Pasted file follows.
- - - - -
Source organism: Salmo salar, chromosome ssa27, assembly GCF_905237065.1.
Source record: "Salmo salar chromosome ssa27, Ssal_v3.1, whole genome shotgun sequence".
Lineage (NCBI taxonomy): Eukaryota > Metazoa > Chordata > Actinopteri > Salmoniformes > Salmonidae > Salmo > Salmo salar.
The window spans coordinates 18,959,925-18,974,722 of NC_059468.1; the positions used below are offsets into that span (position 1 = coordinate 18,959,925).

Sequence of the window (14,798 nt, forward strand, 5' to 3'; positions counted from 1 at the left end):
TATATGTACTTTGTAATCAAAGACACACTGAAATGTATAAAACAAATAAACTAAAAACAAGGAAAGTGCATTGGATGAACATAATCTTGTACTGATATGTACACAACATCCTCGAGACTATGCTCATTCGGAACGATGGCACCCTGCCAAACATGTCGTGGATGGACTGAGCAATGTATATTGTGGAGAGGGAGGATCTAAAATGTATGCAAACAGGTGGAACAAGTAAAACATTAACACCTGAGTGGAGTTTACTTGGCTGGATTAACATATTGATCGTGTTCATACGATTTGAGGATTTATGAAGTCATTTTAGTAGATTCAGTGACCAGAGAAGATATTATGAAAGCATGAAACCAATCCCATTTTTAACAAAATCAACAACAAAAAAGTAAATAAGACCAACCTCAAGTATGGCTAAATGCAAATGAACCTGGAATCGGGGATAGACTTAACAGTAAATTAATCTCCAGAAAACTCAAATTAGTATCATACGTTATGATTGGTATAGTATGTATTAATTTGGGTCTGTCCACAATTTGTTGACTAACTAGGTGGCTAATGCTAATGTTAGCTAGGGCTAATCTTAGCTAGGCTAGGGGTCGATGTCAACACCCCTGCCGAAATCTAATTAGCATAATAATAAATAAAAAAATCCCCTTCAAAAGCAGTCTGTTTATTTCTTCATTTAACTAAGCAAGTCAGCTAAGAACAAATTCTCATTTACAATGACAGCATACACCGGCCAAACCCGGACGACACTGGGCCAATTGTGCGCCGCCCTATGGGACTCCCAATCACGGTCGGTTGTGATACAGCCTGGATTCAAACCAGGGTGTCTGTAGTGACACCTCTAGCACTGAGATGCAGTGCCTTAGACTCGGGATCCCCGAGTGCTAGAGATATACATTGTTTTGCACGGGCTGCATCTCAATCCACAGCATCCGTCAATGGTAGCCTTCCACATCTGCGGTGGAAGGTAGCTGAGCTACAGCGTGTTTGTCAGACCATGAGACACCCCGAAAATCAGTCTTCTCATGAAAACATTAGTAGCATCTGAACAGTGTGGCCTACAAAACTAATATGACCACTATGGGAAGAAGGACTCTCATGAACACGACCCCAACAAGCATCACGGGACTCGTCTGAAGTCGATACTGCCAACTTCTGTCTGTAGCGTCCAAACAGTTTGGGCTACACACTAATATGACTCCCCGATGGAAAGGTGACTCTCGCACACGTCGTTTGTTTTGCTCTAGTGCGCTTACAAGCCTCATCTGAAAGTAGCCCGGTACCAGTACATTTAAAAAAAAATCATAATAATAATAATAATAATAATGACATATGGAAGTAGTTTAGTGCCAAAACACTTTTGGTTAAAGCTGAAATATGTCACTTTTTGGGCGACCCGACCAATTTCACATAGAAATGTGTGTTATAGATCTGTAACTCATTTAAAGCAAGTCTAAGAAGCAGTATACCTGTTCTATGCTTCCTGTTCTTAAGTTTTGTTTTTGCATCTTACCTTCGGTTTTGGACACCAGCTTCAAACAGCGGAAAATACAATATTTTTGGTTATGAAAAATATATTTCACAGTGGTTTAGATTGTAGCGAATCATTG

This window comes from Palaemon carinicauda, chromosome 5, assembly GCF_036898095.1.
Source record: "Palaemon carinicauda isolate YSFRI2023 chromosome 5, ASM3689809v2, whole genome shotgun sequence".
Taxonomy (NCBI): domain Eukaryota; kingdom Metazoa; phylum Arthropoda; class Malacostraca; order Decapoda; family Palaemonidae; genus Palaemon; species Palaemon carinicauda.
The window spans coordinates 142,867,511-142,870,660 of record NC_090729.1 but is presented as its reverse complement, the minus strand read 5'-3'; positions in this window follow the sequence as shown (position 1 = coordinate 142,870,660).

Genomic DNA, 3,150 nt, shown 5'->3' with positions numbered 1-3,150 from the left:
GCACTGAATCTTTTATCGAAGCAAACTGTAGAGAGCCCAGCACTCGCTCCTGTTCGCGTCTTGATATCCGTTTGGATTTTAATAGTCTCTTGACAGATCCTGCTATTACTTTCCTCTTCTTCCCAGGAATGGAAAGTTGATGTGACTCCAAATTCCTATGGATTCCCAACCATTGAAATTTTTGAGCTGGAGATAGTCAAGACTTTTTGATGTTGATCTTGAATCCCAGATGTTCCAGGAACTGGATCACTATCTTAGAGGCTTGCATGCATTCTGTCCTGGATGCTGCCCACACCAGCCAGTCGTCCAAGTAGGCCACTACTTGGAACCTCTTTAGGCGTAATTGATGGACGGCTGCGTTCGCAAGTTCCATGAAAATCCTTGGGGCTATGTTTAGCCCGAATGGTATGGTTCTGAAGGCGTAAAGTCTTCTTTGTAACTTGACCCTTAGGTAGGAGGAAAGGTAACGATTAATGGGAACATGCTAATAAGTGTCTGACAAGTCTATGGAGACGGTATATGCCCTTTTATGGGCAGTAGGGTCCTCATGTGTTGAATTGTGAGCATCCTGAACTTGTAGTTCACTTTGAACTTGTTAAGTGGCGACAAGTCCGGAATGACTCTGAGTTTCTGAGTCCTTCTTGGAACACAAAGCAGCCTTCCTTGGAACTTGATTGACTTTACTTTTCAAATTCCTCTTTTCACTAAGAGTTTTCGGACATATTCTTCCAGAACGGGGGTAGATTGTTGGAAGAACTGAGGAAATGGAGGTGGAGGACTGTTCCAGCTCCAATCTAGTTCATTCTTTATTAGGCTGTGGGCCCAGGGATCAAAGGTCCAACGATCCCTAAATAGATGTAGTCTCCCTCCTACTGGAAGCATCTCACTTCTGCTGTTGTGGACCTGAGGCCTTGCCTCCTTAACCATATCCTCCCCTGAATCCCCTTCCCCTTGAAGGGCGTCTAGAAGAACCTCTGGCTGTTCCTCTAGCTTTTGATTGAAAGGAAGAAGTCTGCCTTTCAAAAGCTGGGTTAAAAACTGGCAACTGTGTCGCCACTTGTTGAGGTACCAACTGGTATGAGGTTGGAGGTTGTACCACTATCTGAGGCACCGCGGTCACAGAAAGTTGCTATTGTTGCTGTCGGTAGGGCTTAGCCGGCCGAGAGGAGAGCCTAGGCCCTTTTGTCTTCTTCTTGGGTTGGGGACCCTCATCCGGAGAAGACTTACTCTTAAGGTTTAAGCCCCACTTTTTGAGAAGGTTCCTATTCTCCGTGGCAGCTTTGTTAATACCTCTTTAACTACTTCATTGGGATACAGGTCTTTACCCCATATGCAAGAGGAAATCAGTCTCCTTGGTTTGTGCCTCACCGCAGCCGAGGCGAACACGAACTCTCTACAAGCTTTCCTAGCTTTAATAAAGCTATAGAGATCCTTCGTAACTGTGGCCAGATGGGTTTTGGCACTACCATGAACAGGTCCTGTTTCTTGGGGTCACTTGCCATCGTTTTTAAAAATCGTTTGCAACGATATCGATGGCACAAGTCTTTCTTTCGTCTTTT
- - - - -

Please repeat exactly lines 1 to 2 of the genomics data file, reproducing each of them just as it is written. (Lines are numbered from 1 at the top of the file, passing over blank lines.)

Source organism: Salmo salar, chromosome ssa27, assembly GCF_905237065.1.
Source record: "Salmo salar chromosome ssa27, Ssal_v3.1, whole genome shotgun sequence".